The adult elephant: We must confirm danger to ourselves before firing. This is the big one. Consider the classic and not-unusual training scenario (and real-life event, too) of a subject turning on a police officer with a glinty object in his hand, held in front of him. Officers are supposed to wait to confirm the nature of the object in the hand before making a decision to fire. But if they wait to verify that the object is a gun - instead of a badge or cell phone - we all know that it will be too late. Common sense, everyday experience, decades of demonstrations, and actual research indicate that in circumstances like the above, if we wait to confirm the threat, we will give our potential assailant a guaranteed window of time in which to harm us. In these cases, as Kelly McCann puts it so well, "confirmation of the subject's intent will come in the form of harm to us." In some training, officers who do fire at what turns out to be non-threat targets are reprimanded, remediated, or at least made to believe that they screwed up. Too often they are not told that they were placed in an impossible situation. Sometimes such "errors" are even recorded in their permanent file as a scarlet letter, waiting for the right inquisitor to come along.
On the street, when officers choose to live rather than maybe die in that split second in these kinds of situations and shoot, it can be hell to pay if the subject was unarmed. Often, their own administrations and the public abandon them. They are told by their (often exclusively range-based ) trainers that they failed, and are failures. They are fired, sued, and their lives ruined, all for being forced to make a devil's no-win decision. Not always, of course. Sometimes the officers are supported and their decision understood. And even while the vast majority of LE shootings are ruled justifiable, too often we see the situation I have just described.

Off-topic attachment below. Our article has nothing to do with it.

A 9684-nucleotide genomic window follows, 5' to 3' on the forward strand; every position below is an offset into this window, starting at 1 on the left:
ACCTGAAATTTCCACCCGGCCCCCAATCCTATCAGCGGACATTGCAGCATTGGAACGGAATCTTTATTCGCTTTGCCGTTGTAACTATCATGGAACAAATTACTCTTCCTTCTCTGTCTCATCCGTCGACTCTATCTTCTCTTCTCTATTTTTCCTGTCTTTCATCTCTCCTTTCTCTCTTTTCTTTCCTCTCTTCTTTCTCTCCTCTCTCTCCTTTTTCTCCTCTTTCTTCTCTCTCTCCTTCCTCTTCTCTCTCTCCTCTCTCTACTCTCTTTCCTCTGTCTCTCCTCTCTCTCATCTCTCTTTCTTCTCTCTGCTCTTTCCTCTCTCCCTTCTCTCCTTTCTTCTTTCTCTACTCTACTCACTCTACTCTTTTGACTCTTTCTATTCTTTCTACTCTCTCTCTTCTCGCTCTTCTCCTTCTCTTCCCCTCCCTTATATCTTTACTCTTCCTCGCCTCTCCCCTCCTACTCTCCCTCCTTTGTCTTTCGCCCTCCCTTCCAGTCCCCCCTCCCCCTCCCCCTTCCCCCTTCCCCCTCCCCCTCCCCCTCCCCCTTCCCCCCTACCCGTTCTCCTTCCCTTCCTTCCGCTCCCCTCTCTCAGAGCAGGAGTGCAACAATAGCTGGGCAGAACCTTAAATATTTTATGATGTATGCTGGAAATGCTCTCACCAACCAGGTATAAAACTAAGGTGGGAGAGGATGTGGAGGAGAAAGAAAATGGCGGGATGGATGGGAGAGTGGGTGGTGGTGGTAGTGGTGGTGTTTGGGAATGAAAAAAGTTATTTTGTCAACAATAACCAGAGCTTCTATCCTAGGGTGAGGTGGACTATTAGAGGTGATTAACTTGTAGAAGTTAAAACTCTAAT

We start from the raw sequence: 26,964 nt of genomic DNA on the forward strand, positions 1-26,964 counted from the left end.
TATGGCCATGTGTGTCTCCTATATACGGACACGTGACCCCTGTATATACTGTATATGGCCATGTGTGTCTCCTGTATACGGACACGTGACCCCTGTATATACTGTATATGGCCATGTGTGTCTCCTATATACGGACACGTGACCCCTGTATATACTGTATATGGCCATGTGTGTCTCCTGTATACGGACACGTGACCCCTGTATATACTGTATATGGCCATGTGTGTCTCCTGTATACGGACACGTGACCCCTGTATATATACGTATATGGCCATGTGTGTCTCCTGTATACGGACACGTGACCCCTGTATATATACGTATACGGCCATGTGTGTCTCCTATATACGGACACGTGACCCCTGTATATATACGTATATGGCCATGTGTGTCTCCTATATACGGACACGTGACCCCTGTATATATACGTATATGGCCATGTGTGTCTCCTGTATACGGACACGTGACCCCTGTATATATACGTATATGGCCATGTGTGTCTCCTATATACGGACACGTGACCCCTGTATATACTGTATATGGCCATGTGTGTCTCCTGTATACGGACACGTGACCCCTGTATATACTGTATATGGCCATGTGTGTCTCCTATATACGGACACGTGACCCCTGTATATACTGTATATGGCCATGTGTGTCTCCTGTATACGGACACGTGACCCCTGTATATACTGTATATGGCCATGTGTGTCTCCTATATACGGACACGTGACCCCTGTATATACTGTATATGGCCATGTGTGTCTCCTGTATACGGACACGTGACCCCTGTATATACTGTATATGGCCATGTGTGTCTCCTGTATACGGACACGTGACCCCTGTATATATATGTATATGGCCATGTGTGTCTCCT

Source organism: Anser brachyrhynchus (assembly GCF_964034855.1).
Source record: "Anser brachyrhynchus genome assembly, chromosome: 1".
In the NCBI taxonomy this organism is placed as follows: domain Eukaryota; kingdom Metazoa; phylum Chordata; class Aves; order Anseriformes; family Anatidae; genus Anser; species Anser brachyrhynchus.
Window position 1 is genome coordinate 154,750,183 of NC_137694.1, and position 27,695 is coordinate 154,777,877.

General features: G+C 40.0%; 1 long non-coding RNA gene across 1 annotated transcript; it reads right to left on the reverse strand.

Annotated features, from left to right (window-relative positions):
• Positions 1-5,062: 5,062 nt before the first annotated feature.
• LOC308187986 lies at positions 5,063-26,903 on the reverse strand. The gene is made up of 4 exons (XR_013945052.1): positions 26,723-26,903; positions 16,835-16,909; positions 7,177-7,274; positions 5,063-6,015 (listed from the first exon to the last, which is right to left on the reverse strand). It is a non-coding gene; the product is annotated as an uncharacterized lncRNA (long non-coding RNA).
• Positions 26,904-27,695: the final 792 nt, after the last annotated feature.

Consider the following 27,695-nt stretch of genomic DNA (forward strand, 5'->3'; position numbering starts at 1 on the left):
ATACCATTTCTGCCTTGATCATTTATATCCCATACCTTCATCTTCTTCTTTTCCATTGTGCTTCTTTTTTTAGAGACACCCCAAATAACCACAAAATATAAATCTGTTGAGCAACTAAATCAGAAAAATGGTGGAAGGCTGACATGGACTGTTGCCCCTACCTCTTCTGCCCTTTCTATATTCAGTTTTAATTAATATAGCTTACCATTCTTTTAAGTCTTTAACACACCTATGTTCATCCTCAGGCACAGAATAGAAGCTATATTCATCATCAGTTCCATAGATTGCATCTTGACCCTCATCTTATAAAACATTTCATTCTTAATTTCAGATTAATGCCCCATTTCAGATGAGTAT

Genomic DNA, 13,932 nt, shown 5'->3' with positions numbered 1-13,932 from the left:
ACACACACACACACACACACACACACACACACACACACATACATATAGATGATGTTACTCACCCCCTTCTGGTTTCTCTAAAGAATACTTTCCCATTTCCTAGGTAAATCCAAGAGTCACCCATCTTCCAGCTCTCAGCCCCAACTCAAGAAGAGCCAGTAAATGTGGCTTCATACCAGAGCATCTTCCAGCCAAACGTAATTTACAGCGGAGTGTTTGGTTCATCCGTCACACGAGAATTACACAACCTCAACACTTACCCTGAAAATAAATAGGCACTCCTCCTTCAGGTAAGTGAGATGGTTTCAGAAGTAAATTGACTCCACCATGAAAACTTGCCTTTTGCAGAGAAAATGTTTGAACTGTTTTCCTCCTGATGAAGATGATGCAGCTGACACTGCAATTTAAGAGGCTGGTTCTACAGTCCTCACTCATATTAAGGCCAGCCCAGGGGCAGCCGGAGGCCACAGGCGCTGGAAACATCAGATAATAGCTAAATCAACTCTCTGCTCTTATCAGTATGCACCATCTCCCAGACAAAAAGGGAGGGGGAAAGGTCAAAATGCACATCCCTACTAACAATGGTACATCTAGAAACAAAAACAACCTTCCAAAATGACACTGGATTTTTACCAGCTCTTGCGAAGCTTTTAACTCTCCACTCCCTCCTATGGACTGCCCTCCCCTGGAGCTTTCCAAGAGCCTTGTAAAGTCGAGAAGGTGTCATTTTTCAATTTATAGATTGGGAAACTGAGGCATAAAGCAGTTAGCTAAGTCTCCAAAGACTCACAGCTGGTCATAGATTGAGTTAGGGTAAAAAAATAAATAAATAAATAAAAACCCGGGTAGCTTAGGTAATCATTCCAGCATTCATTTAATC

Of course, the actual law (and the actual morality of decisions to shoot) is that we must reasonably believe that a suspect presents a threat of death or crippling injury to ourselves (or others.) We don't have to actually confirm without doubt the threat before firing.
What to do? We have to admit that if society is to have an effective police force, there will be unfortunate casualties, much as if we insist on having individual modes of transportation (the automobile), there will be unfortunate casualties (currently about 40,000 of them a year.) We have to admit that police officers sometimes have to make impossible decisions with incomplete data in time frames too short to provide accurate information.
We need to educate the public that lawful gun owners never, ever turn on a police officer except very slowly and in response to direct orders form them. (This is easier with state mandated, standardized education for permit holders.)
We should not teach our people that they are screw-ups when the situation is such that they can't make a proper decision no matter what they do. In training, we need to focus on tactics that mitigate the advantage that a suspect has in the kinds of scenarios described above. We need to focus on verbalization skills, such as "police officer, do not move!" (which is not always possible for real), and seeking and working from cover better (which is also not always possible.)
CAVEAT: I trust that no one will take the preceding as a plea to lower decision-making standards in training or on the street, nor to encourage a shoot first and ask questions later mentality, nor to encourage the practice of spray and pray. I just want us to recognize that sometimes officers are asked to make a decision that is literally no-win. When we present these situations is training, we should acknowledge to the officer that it is in fact a no-win situation. When officers have to make these decisions on the street, we need to support them.